This is the NSA's equivalent of "the dog ate my homework," I guess.
The superspying agency is facing lawsuits over surveillance it conducted on just about everyone, and it's being asked to hand over information. But the NSA says it can't, because its system is too complex to stop it from deleting its own data.
A judge had ruled that the NSA had to preserve data under Section 702 of the Amendments Act to the Foreign Intelligence Surveillance Act.
But the NSA argued that holding onto the data would be too burdensome. "A requirement to preserve all data acquired under section 702 presents significant operational problems, only one of which is that the NSA may have to shut down all systems and databases that contain Section 702 information," wrote NSA Deputy Director Richard Ledgett in a court filing submitted to the court.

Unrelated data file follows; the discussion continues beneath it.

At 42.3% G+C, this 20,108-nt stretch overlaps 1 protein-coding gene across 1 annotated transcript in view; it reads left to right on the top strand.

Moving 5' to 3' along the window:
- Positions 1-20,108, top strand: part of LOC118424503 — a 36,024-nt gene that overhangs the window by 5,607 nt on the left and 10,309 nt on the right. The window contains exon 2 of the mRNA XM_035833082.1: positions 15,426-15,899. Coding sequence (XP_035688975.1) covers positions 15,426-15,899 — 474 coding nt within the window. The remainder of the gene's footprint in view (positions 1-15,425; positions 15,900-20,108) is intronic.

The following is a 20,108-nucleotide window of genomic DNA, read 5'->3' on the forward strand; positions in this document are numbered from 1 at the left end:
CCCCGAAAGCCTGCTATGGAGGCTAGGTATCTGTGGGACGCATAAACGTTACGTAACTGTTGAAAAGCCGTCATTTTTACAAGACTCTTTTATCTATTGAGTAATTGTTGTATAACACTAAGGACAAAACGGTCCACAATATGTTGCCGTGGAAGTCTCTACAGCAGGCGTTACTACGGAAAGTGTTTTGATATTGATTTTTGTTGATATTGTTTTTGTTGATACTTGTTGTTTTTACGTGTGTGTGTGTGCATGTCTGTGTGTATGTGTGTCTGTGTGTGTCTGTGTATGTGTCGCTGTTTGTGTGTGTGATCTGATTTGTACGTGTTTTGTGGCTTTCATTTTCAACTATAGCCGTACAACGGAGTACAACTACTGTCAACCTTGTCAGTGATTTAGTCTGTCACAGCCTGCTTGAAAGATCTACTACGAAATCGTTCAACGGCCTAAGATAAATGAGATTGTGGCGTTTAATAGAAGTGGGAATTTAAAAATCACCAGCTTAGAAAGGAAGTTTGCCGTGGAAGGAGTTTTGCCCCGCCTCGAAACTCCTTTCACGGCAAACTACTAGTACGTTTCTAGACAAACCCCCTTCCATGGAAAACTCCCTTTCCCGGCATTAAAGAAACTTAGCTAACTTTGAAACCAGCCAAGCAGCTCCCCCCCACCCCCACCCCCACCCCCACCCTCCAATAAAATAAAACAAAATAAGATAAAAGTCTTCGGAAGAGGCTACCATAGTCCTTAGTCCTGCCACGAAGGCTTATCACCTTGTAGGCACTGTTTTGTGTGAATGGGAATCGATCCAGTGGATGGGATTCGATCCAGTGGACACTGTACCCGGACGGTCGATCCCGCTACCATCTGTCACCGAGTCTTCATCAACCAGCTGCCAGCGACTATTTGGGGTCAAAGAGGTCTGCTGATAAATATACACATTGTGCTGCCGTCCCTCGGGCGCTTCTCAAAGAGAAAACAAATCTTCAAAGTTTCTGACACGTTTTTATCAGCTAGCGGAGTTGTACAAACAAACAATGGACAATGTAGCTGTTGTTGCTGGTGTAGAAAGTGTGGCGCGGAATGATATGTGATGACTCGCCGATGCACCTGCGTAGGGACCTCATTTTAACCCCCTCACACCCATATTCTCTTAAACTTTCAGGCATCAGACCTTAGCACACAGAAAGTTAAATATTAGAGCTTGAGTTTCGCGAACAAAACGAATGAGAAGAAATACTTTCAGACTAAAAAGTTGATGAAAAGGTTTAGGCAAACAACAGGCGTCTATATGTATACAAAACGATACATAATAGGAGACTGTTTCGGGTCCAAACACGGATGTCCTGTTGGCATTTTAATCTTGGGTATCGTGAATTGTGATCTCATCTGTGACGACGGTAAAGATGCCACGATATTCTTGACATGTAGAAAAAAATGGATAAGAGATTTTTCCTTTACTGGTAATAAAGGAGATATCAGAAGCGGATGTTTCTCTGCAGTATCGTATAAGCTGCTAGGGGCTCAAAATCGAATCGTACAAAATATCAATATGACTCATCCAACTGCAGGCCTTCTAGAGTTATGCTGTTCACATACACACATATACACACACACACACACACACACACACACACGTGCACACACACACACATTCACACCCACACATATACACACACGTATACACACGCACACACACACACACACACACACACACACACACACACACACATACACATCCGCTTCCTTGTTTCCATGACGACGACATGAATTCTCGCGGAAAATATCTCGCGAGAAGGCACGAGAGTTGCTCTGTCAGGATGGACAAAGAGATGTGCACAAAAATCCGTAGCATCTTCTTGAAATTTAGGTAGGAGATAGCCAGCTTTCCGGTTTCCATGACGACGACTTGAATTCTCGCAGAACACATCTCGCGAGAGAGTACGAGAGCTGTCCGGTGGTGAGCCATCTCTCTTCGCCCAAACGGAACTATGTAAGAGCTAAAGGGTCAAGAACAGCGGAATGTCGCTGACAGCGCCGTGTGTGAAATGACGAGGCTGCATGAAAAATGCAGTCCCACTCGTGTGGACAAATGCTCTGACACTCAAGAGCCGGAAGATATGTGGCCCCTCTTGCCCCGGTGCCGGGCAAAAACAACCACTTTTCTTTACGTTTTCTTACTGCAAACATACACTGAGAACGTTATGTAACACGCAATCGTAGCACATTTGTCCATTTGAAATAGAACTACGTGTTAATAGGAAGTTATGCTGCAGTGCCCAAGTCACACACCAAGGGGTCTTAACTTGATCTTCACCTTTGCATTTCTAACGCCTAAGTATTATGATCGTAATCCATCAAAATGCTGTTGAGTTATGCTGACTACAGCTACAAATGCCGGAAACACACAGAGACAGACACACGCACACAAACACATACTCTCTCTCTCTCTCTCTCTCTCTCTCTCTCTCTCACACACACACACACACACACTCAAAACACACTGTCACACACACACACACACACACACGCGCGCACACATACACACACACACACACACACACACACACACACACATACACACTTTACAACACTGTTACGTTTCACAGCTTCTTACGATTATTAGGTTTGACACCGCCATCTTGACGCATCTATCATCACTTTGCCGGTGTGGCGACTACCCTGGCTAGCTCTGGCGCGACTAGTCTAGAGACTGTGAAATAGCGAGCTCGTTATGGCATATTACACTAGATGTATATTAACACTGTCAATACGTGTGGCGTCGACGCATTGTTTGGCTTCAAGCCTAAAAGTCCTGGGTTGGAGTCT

The group that filed the lawsuit, the Electronic Frontier Foundation, raised concerns over that answer.
"To me, it demonstrates that once the government has custody of this information even they can't keep track of it anymore even for purposes of what they don't want to destroy," she said in an interview.
Keep an eye on the NSA on my site. And to protect yourself, here's how to hide your private messages from the NSA.